After the AYF Olympics

On Labor Day at 10:19 a.m., AYF alumna and volunteer extraordinaire Tamar Kanarian posted the following words on Facebook: “Home. Let the post-Olympic misery begin.”

This one statement could easily sum up this entire article. For those of us who regularly attend the AYF Olympics, Tamar’s statement captures what many of us feel. She hit the nail right on the head—spot-on! You get the picture.

AYF Athletes releasing tri-color Balloons at the Opening Ceremony
AYF Athletes releasing tri-color Balloons at the Opening Ceremony

There are many reasons for this. Certainly, the most obvious is the exhaustion from a weekend of sleep deprivation and being constantly on the go from event to event, dinner to dinner, dance to ball. When you combine the fatigue with the abrupt return to work or school, the first few days after Olympics can be drudgery bordering on torture. No worries, we catch up on sleep and the work-week, which is mercifully short because of the Labor Day Holiday. By the start of the next week, we are back to normal. This is a routine many of us are used to.

Tamar Kanarian and Angela Aghajanian
Tamar Kanarian and Angela Aghajanian

There is something larger at play here. Tamar’s post touches on something deeper and much more Armenian.

What is deeper here is embodied in William Saroyan’s words we all love so much. We may have read nothing else of the prolific Armenian-American writer, but we have read his quote countless times on posters, plaques, coffee mugs, and t-shirts. In fact, it is on the back cover of this year’s AYF Olympics Adbook. The specific part of the Saroyan quote that applies here is, “For when two of them meet anywhere in the world, see if they will not create a New Armenia.” This week, many of us met in Dearborn, Mich., and we, collectively, created our own Armenia. The misery mostly comes from the fact that in the Diaspora the New Armenias we create go away—they dissipate when we leave each other. When we meet for a dance, concert, or picnic, we create an Armenia for a few hours. When we gather for the Olympics, we create an Armenia for four days. The Armenia we create at the Olympics is a rather intense Armenia that is simply harder to let go of. Hence, the misery.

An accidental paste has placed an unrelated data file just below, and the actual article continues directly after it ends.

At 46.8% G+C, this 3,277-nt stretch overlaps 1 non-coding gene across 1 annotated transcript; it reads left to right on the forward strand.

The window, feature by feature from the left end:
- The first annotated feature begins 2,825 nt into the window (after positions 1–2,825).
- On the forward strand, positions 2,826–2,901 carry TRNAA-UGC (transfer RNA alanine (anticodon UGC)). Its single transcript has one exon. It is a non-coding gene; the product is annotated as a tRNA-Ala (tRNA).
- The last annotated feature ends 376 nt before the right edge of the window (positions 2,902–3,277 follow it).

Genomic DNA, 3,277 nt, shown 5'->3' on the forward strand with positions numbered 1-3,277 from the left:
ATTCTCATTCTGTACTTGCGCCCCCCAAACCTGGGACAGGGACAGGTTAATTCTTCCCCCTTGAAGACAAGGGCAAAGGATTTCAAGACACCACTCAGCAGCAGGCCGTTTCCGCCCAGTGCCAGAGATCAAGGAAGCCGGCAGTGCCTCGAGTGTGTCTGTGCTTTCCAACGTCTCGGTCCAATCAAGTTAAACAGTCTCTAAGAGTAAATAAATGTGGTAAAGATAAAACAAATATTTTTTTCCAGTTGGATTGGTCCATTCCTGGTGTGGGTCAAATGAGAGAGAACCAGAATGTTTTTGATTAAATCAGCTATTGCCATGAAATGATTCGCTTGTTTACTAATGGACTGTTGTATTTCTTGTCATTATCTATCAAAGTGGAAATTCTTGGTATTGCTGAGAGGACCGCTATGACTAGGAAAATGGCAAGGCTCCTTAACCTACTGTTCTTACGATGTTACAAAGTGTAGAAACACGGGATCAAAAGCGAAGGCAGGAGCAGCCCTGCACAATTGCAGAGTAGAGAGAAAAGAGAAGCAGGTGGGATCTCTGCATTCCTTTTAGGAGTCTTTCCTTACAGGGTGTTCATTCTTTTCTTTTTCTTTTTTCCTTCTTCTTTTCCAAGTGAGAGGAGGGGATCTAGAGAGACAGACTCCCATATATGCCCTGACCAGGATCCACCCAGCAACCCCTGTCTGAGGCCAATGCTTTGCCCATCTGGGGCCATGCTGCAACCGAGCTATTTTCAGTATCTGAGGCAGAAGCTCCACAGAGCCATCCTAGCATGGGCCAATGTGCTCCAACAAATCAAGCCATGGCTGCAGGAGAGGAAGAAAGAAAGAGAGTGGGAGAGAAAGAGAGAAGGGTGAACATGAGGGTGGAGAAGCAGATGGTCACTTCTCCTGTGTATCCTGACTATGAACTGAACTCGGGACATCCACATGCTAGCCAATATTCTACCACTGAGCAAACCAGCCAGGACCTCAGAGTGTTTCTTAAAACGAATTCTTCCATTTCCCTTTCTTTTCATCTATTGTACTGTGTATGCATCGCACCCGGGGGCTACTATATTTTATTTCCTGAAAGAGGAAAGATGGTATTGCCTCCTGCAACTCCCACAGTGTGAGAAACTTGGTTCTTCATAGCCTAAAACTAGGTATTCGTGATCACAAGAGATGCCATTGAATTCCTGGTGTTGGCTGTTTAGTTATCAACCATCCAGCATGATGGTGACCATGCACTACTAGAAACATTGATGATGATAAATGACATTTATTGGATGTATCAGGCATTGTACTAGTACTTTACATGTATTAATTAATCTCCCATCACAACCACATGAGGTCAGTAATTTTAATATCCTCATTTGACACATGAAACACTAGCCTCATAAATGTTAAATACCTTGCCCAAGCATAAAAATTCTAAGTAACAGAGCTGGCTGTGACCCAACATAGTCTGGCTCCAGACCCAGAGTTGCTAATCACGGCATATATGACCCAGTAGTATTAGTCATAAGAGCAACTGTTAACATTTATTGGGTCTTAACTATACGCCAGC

Detroit's victory Halay
Detroit’s victory Halay

When we are packing and preparing to head to the Olympics, we are excited because, in meeting and gathering with old friends and making new ones, we know there is a New Armenia about to be created. We know it will be special. We know we will have a wonderful time being around each other and enjoying all the festivities. The Armenian Flag flying over the hotel confirms this and is often the first sign we see. We feel the Armenia we have created from the moment we walk into the hotel and greet people until we have said our last goodbyes and leave the hotel noticing that the flag is no longer flying. Saroyan’s quote resonates with us all for a reason. It is visceral. It is in our hearts and souls. We are not active Armenians by choice; it is part of our core being.

So, around the country, we are all working through our misery. Thankfully, we have all the photos that are being posted on Facebook. We have the Adbook to constantly thumb through, and the forthcoming Armenian Weekly special issue on the AYF Olympics to help.

Thank you Detroit for a great Olympic weekend! I look forward to creating another New Armenia in Providence next year.

Mark Gavoor
Mark Gavoor is Associate Professor of Operations Management in the School of Business and Nonprofit Management at North Park University in Chicago. He is an avid blogger and oud player.
Mark Gavoor

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